Finally, the arithmetic unit performs the operation and the instruction in the instruction register indicates that the result is to be placed in the k register of the local storage registers. Thus, while the first set of operands are being processed in the arithmetic unit, the fetching of a subsequent set of operands is in essence proceedings concurrently therewith. Assuming that the F is set to a 1, the result will be first gated into the data field of the k register and concurrently the address information stored therewith will be examined and modified and utilized to also store the result of the operation in the address specified in the address portion of the k register. Subsequent to the store operation the address portion will be modified (incremented) and gated back into the address portion of the k register to set up a storage location for the next result utilizing this register in the particular loop operation.

The above description of the instruction word format for performing a typical execute operation utilizing the concepts of the present system essentially explains the basic operating procedures of the present invention. Thus, the rotating of the registers i and j is automatically achieved by the present invention without explicitly ordering same. Similarly, the storing of the register it is automatically implied with the present instruction without specifically calling for said transfer. It will, of course, be understood, that the initial loading of the local storage registers must occur by appropriate program means under control of the programmer so that the necessary initial data load and address information is provided.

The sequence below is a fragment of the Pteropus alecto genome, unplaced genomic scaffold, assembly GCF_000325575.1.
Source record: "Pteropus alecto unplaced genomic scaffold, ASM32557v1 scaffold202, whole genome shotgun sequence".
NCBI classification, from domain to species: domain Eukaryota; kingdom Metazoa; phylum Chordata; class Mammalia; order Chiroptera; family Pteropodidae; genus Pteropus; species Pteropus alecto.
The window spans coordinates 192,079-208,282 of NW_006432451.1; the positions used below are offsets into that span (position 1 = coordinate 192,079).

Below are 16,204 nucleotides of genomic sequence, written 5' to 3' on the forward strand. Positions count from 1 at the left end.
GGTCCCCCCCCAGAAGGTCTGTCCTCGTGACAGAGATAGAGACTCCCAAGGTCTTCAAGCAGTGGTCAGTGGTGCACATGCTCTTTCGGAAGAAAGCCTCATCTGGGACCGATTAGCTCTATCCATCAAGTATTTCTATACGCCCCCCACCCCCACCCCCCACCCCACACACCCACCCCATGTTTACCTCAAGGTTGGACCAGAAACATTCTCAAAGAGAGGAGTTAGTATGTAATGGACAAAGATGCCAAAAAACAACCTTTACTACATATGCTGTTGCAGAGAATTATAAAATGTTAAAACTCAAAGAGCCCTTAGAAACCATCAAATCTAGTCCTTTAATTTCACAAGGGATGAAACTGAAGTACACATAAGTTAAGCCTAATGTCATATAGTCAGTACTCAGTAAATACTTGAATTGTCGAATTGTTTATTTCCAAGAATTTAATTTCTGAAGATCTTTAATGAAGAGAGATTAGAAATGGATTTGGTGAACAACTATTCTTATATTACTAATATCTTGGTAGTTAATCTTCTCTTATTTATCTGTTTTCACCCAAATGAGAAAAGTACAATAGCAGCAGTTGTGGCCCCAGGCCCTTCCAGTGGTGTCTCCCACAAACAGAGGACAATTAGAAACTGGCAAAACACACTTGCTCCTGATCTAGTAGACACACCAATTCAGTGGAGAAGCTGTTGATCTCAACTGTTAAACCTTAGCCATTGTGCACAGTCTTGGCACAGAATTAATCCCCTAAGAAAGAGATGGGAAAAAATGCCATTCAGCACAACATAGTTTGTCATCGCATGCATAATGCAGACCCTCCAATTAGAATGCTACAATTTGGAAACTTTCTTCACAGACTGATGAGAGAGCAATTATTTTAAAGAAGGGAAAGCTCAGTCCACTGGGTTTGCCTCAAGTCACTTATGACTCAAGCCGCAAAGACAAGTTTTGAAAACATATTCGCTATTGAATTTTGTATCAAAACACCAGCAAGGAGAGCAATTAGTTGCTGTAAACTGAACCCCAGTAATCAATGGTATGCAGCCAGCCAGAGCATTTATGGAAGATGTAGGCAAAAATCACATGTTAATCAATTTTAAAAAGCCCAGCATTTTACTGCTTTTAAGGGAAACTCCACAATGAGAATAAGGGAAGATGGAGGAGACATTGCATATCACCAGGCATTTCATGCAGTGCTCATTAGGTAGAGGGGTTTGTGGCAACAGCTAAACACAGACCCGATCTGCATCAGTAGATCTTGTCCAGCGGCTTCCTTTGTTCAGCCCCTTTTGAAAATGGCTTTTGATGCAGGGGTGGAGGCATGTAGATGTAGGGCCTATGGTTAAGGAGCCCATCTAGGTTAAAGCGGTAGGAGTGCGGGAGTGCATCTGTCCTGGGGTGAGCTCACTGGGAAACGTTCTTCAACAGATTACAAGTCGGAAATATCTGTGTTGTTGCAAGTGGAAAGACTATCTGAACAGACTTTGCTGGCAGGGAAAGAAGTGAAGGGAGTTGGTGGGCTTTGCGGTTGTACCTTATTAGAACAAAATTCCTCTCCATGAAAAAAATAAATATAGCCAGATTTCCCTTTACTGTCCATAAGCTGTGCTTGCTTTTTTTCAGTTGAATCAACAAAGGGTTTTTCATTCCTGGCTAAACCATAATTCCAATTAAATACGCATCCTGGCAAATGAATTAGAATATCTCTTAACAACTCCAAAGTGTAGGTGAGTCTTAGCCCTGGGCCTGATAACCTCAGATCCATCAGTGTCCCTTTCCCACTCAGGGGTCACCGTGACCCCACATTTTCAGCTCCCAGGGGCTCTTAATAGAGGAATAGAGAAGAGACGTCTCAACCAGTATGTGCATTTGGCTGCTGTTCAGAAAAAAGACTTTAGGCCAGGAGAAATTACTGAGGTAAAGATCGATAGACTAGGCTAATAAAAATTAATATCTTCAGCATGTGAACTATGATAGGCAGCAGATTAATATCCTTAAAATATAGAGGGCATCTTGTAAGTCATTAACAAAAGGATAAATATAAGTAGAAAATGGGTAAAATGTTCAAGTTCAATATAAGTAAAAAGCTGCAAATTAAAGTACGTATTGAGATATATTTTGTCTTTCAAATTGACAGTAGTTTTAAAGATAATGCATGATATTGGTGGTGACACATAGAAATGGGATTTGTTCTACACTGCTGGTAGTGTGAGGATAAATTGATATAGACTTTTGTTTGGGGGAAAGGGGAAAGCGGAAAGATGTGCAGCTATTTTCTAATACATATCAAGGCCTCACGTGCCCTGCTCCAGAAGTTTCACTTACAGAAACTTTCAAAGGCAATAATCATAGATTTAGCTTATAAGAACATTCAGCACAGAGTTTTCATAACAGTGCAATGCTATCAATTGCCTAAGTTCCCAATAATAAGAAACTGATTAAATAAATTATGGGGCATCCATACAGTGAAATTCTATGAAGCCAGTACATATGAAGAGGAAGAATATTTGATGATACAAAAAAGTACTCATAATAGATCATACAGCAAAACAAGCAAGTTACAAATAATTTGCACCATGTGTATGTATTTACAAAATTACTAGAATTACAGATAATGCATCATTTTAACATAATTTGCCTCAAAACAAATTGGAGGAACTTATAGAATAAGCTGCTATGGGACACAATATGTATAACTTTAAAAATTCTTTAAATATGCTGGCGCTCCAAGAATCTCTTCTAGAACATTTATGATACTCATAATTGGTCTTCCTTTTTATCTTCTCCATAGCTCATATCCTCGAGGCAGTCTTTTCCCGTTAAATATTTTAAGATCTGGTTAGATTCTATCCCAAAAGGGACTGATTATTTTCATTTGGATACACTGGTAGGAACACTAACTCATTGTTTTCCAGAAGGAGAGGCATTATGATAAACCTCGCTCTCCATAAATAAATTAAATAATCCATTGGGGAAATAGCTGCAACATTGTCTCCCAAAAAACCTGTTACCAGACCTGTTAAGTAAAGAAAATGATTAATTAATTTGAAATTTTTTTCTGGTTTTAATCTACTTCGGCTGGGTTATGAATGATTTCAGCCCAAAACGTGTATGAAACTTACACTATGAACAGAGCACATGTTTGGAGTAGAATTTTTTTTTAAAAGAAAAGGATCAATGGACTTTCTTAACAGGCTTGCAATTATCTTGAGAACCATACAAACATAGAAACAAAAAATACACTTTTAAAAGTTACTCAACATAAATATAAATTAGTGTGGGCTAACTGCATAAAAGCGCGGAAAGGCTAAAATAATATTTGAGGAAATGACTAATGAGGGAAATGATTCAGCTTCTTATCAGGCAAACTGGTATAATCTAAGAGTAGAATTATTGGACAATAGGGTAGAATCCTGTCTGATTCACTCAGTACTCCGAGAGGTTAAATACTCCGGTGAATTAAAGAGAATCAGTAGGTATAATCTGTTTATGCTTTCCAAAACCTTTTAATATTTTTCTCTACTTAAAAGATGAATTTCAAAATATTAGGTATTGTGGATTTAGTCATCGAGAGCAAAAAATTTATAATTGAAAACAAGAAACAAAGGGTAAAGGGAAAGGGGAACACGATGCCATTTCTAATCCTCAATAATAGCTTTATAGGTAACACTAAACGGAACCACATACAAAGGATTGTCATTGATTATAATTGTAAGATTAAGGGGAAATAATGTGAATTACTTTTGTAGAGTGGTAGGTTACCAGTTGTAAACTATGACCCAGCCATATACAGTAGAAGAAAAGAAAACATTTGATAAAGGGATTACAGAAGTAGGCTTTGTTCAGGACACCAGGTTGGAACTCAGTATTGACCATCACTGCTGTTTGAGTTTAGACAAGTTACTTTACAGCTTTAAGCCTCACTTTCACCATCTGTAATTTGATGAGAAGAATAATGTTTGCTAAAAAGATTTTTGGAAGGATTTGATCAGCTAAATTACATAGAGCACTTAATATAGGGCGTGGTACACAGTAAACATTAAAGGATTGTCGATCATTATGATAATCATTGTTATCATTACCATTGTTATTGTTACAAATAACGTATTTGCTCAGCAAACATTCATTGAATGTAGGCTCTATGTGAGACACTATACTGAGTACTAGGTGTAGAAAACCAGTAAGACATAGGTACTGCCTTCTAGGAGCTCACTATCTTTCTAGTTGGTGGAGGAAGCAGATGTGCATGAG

It will further be understood that more than three local registers may be utilized Within the system. Two operand and one result register, i.e., i, j and k, respectively, have been set forth as merely exemplary of the teachings of the present invention. However, it will be readily apparent that six, eight or ten such registers could be utilized within a system and called by the system programmer whenever necessary, keeping in mind of course that the registers called into operation must first be initially loaded before entering a loop or other routine utilizing said registers to provide the necessary initial data as well as the effective address and address increments.